Who Would Launch A Nuclear Strike First – The United States Or North Korea?
Copied from Jeremiah Johnson by 
Global Global

Who Would Launch A Nuclear Strike First – The United States Or North Korea?


Copied from Jeremiah Johnson by 
| Global Global

As everyone has undoubtedly witnessed over the past several weeks, the saber-rattling with North Korea, China, and the U.S. has intensified, and actions are being taken. The THAAD missile defense system is being emplaced by the U.S. in South Korea. The Japanese have been threatening to take matters into their own hands and conduct a first strike against North Korea. The North Koreans for their part have been testing and launching medium-range ballistic missiles all this year. The problem is twofold: North Korea has a dictator who perceives that he may very well soon be “deposed,” and the U.S. and its allies are shrinking the theatre and backing North Korea into a corner.

“Death Ground,” as referred to by Sun Tzu in his classic work “The Art of War” is the condition where no alternative is left to an enemy…either he fights his way out of the situation, or he dies. He is left with no avenue of escape or withdrawal (retreat). All passages are blocked, and the beleaguering force is moving in. He either fights to the death and wins, or remains in place and dies. This condition is referred to as one for a general or commander to avoid at all costs, as the beleaguered have nothing to lose and the situation can spur them on to heroics that may very well reverse the course of the engagement.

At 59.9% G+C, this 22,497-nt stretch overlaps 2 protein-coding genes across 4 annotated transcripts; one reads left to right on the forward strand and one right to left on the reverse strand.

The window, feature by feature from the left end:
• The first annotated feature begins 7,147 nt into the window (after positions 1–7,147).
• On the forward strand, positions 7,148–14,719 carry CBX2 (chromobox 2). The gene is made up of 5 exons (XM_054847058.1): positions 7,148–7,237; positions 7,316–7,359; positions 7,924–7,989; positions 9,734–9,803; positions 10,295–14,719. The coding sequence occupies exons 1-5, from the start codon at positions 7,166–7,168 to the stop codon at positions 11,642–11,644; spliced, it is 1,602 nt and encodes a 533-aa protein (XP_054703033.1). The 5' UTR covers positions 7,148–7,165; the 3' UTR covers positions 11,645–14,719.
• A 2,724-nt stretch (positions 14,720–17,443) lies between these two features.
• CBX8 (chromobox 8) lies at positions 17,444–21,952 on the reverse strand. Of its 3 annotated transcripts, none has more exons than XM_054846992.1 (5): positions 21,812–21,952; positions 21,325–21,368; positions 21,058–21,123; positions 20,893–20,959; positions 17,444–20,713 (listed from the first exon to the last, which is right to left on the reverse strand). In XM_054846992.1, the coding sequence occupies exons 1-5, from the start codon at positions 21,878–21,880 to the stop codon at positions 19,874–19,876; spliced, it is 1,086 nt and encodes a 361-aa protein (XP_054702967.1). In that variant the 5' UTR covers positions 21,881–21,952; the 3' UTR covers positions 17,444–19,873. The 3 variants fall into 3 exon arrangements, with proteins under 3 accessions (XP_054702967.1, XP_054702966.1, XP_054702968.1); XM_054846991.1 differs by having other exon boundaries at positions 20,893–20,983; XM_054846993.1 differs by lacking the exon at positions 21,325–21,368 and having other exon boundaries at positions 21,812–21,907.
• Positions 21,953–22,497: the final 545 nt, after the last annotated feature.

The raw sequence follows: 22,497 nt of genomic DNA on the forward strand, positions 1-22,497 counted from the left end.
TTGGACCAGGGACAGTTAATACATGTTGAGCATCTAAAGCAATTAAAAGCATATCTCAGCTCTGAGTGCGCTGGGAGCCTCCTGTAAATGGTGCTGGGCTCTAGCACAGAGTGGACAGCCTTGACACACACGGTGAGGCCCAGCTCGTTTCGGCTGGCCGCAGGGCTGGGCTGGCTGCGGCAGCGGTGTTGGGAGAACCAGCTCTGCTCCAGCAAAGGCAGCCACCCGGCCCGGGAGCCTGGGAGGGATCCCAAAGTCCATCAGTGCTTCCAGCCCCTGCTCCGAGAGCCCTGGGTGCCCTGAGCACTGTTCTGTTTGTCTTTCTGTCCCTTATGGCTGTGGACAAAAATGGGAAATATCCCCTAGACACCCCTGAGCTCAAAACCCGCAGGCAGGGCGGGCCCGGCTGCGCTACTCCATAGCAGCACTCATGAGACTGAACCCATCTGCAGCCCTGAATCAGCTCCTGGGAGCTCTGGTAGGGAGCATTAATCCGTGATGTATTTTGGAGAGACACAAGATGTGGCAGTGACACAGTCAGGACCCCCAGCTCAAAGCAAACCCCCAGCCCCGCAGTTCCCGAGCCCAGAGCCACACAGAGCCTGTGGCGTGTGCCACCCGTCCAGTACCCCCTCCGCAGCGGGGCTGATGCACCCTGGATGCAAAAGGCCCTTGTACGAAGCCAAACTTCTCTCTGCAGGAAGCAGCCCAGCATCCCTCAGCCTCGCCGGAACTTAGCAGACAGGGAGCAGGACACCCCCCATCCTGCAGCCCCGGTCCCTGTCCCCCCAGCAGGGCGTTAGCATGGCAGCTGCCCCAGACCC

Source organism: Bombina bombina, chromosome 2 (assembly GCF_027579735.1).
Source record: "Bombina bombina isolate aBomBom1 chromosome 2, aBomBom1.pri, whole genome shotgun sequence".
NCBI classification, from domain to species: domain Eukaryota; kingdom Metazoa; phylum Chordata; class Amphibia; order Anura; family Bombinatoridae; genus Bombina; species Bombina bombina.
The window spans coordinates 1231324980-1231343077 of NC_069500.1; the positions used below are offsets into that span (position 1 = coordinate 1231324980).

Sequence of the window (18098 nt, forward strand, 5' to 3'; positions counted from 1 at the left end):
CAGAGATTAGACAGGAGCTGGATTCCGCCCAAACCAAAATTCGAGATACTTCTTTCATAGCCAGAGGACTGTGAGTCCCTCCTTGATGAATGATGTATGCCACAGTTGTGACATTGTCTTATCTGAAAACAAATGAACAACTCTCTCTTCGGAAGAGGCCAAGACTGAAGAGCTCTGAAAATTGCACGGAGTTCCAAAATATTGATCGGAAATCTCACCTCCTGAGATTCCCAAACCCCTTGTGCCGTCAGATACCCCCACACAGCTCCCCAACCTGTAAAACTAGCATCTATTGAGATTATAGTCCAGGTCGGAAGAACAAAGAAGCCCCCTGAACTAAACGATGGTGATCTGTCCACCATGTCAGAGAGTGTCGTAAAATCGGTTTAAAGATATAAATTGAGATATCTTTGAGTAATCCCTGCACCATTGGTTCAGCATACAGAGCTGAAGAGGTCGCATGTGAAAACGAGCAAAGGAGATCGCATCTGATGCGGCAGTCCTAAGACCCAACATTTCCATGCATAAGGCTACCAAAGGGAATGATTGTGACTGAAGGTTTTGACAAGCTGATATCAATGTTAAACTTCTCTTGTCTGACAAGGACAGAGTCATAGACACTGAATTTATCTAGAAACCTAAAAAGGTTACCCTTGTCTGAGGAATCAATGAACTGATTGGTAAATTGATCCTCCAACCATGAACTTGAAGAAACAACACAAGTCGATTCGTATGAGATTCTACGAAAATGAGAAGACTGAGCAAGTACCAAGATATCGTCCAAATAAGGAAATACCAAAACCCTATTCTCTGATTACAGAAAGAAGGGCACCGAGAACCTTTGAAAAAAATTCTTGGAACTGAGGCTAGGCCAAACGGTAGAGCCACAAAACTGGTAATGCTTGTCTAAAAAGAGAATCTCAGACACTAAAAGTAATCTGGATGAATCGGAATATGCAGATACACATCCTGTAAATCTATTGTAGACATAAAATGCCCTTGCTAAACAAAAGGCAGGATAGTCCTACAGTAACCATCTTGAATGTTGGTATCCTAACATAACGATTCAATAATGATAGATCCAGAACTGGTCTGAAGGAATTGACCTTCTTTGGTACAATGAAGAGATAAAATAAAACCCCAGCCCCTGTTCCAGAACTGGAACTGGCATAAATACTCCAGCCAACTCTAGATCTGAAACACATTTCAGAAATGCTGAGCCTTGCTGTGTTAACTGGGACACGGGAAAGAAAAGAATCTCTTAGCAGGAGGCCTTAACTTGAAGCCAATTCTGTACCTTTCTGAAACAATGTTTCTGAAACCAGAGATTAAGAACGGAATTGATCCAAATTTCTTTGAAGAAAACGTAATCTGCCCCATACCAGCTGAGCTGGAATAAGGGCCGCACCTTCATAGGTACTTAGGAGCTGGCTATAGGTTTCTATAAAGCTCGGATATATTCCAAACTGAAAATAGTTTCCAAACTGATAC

This is the situation that is being created in North Korea now. With Quaddaffi, things were a lot simpler: Libya had no nuclear weapons. North Korea does have nuclear weapons. Kim Jong-Un has declared repeatedly through his state-run media that North Korea will strike first if it perceives the U.S. and its allies in the region to be preparing for an invasion or a regime change. People such as this man do not step down or bow out: the game must be played out to the end.